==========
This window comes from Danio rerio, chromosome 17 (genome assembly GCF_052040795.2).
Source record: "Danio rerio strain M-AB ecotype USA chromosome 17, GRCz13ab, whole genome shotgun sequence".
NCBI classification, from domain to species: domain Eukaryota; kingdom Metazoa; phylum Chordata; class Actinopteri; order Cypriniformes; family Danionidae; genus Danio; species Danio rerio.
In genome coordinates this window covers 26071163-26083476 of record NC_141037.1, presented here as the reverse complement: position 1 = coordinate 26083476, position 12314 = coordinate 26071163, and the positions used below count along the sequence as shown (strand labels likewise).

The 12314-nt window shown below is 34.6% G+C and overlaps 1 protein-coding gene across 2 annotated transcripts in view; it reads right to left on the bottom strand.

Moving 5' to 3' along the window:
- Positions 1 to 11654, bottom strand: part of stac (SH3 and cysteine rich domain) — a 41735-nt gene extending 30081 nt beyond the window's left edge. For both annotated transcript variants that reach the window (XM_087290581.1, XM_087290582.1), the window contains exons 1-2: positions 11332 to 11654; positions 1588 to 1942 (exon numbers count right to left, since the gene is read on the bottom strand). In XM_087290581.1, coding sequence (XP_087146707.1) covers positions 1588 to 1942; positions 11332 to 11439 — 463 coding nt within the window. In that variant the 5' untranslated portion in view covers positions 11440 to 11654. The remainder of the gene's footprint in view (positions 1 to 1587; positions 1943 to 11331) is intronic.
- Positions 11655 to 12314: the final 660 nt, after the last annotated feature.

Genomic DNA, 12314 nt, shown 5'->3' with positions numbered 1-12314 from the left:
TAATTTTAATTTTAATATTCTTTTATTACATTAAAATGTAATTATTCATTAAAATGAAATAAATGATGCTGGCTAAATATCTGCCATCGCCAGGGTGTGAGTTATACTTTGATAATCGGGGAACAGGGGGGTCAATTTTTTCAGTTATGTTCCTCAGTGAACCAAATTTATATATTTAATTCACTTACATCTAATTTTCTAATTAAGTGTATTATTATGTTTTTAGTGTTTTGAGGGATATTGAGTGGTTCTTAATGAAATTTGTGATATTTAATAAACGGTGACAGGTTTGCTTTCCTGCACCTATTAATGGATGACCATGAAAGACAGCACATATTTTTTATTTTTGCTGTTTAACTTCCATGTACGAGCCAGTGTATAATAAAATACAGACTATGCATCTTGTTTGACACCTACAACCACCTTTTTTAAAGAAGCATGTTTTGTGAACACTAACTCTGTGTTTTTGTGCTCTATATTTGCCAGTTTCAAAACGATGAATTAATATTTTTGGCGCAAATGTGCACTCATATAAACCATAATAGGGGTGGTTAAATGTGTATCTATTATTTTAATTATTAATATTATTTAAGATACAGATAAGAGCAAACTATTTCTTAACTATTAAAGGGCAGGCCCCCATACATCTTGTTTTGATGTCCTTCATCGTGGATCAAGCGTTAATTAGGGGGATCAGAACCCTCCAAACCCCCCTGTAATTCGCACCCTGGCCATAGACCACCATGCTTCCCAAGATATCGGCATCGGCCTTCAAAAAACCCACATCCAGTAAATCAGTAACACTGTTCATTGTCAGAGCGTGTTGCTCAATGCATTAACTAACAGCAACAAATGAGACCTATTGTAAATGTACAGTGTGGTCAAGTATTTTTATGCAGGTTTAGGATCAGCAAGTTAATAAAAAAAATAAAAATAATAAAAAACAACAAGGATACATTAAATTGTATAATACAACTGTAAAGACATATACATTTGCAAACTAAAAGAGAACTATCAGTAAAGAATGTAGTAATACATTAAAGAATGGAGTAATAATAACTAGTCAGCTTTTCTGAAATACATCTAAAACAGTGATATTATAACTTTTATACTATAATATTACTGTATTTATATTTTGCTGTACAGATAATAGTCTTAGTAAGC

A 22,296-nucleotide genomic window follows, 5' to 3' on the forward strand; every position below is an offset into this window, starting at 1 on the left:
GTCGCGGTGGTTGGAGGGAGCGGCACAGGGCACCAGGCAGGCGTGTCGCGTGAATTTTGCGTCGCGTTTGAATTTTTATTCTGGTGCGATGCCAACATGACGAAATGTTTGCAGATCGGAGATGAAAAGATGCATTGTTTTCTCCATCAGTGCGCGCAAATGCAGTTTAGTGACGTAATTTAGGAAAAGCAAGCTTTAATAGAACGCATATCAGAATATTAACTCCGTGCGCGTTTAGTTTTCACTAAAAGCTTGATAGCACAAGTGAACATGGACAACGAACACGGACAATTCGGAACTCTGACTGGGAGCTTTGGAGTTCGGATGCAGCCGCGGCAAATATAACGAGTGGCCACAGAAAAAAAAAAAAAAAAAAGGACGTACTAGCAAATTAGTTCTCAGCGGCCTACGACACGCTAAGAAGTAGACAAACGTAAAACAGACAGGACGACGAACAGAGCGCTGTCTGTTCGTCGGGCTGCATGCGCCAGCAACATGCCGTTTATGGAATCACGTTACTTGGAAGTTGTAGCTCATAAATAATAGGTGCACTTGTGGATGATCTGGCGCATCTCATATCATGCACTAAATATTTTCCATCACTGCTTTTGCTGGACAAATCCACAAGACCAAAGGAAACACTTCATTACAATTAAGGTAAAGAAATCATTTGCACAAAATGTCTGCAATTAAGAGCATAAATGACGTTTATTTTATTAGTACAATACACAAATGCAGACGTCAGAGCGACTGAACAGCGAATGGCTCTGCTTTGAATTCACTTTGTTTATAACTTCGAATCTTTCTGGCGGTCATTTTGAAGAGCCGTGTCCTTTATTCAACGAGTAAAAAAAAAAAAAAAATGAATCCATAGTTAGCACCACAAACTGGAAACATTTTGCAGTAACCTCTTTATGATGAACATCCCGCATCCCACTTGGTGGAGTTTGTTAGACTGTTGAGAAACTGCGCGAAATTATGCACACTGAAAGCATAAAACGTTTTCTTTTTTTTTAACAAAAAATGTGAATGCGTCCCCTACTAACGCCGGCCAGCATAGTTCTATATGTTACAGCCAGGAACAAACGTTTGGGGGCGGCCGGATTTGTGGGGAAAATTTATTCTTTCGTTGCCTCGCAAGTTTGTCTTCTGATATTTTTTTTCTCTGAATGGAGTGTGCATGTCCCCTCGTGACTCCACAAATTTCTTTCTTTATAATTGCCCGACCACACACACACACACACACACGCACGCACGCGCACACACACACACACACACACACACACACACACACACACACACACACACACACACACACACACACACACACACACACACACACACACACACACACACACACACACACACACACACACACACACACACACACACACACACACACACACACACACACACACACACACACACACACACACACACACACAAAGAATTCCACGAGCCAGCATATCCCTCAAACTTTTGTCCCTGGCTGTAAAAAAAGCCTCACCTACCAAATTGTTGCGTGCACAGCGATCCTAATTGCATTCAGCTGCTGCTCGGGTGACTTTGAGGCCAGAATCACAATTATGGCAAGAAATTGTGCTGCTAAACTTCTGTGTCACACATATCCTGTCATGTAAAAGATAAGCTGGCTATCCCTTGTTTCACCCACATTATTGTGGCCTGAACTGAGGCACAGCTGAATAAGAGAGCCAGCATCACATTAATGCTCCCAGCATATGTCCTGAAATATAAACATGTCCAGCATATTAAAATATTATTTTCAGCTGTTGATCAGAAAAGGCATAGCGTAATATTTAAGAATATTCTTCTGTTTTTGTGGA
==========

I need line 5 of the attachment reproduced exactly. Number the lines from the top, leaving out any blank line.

The 12314-nt window shown below is 34.6% G+C and overlaps 1 protein-coding gene across 2 annotated transcripts in view; it reads right to left on the bottom strand.